On the other hand, if we are committed, we may ignore the possibility that our partner is not, downplaying threats to the relationship. Psychologists call these factors, collectively, “projection bias“, a tendency to skew perception of reality to come into line with our own inner experience. Projection bias may therefore exert a distorting effect on interpersonal reality, for example enhancing justified suspicion or fueling jealousy when it is not justified. Projection bias works with accurate perceptions of reality, potentially misleading us as emotional reasoning prevails over emotionally-informed reasoning. In particular, they point out that if we project our own attraction to others onto our partners, and then respond with anger and related negative behaviors (e.g. jealousy, suspicion, dismissiveness, withdrawal, etc.).
In this study, Neal and Lemay recruited 96 heterosexual couples, ranging in age from 18 to 70 years old, 75 percent of whom were younger than 25 years old, and the majority of which were Caucasian. The average relationship length was 3.23 years, and approximately 80 percent were dating, 15 percent were married, and 5 percent were engaged. The majority reported seeing their partners daily.
The study lasted 7 days, and each day all participants completed a brief questionnaire in the evening. Each day they assessed the following:
- Anger: How angry they felt toward their romantic partner that day;
- Negative Behaviors: How critical or insulting were they toward their partner, how selfish were they with their partner, and how cold were were they with their partner;
- Own Extradyadic Attraction: How much they themselves had been attracted to others that same day, including how much romantic or sexual interest toward someone else, how much time spent thinking about someone else, how many other people did they “check out” that day, how many people other than their partner did they flirt with that day;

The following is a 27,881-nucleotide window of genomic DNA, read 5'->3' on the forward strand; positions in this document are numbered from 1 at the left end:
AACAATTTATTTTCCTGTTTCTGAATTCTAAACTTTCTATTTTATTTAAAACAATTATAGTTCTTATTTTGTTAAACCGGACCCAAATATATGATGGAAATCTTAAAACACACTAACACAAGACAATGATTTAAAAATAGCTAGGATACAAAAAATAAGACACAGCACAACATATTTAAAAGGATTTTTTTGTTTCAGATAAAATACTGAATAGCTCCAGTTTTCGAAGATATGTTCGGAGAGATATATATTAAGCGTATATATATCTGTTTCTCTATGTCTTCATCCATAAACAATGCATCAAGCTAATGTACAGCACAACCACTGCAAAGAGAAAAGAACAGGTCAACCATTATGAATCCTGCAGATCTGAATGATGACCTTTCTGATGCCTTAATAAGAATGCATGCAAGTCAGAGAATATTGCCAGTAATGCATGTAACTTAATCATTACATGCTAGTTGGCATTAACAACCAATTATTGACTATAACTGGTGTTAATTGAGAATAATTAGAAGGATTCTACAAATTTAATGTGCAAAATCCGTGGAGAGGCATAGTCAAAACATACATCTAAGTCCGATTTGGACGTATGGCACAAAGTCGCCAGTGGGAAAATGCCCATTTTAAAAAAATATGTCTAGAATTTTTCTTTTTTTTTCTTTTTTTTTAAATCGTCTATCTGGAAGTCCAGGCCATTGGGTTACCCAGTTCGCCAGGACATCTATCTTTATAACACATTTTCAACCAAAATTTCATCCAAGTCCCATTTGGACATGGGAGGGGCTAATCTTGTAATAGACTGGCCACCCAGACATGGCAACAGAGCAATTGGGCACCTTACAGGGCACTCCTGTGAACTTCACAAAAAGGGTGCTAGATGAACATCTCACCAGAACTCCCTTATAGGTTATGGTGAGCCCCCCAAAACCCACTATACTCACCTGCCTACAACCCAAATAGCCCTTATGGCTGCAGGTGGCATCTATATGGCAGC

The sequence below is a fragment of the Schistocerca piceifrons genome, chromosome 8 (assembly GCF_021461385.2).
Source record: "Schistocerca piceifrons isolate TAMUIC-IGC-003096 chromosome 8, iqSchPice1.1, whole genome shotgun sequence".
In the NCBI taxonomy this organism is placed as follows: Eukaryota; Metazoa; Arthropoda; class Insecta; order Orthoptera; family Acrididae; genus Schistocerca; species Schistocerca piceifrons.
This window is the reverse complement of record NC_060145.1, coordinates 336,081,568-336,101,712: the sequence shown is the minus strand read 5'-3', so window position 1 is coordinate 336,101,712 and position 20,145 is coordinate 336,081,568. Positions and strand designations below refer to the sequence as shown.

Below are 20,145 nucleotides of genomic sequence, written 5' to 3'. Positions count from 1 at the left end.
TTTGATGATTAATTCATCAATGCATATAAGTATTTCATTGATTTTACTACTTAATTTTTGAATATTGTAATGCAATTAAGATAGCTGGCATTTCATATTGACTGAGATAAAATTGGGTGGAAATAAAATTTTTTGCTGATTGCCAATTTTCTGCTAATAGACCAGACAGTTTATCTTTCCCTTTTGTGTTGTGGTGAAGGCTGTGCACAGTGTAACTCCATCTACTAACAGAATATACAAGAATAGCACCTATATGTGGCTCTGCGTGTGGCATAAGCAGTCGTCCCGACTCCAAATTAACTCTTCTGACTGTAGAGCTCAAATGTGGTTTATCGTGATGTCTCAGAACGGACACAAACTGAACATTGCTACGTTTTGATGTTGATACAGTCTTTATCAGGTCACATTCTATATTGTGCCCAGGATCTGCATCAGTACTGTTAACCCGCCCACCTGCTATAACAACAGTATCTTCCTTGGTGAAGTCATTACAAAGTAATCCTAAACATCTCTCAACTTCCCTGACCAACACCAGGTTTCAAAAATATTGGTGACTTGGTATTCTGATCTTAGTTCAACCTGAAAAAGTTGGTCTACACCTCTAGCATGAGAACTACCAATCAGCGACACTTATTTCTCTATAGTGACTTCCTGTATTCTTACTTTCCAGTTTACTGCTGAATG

- Perceived Partner Extradyadic Attraction: How much did they think their partner was attracted to someone else that day, rated on the same four dimensions as their own self-rating of extradyadic attraction.
They used a variety of statistical analyses to look at relationships among the variables above for each couple, looking to compare accuracy of perception of partner’s extradyadic attraction against projections of one’s own attraction, and correlated projected perception of attraction with anger and negative behavior toward partners.
They found that people were able to notice when their partners were attracted to others, day to day. However, people’s own attraction to others (projection) had a larger effect size on perceiving attraction to others in partners than their accurate perceptions of that attraction. In other words, projection of their own desire for others accounted for more of the sense that their partner was interest in others than they were able to pick up on their partner’s reported interest in others. This finding was true day to day, a well as over the whole time of the study, suggesting projection of own attraction onto romantic partners is both a state as well as a trait variable, though the overall duration of the study was brief.